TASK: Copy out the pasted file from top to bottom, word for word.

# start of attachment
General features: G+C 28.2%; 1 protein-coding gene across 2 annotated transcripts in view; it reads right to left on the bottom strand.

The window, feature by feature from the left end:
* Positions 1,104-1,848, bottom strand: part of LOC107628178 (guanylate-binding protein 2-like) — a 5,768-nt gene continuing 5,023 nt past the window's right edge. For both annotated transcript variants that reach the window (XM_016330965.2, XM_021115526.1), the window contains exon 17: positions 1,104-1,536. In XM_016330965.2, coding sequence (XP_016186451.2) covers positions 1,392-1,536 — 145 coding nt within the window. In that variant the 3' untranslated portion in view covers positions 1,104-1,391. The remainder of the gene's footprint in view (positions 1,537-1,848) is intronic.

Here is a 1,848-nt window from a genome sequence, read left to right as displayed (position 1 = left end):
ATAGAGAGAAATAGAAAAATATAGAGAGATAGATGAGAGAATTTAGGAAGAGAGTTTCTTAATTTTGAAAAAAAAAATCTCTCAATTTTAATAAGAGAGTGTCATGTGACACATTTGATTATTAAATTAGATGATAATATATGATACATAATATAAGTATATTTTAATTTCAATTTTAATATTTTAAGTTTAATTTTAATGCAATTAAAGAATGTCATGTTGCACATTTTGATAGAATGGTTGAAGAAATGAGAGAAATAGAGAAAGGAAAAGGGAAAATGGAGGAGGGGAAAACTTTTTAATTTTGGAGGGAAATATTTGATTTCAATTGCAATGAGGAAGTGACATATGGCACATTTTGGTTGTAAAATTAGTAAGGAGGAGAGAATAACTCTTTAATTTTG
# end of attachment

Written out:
General features: G+C 28.2%; 1 protein-coding gene across 2 annotated transcripts in view; it reads right to left on the bottom strand.

The window, feature by feature from the left end:
* Positions 1,104-1,848, bottom strand: part of LOC107628178 (guanylate-binding protein 2-like) — a 5,768-nt gene continuing 5,023 nt past the window's right edge. For both annotated transcript variants that reach the window (XM_016330965.2, XM_021115526.1), the window contains exon 17: positions 1,104-1,536. In XM_016330965.2, coding sequence (XP_016186451.2) covers positions 1,392-1,536 — 145 coding nt within the window. In that variant the 3' untranslated portion in view covers positions 1,104-1,391. The remainder of the gene's footprint in view (positions 1,537-1,848) is intronic.

Here is a 1,848-nt window from a genome sequence, read left to right as displayed (position 1 = left end):
ATAGAGAGAAATAGAAAAATATAGAGAGATAGATGAGAGAATTTAGGAAGAGAGTTTCTTAATTTTGAAAAAAAAAATCTCTCAATTTTAATAAGAGAGTGTCATGTGACACATTTGATTATTAAATTAGATGATAATATATGATACATAATATAAGTATATTTTAATTTCAATTTTAATATTTTAAGTTTAATTTTAATGCAATTAAAGAATGTCATGTTGCACATTTTGATAGAATGGTTGAAGAAATGAGAGAAATAGAGAAAGGAAAAGGGAAAATGGAGGAGGGGAAAACTTTTTAATTTTGGAGGGAAATATTTGATTTCAATTGCAATGAGGAAGTGACATATGGCACATTTTGGTTGTAAAATTAGTAAGGAGGAGAGAATAACTCTTTAATTTTG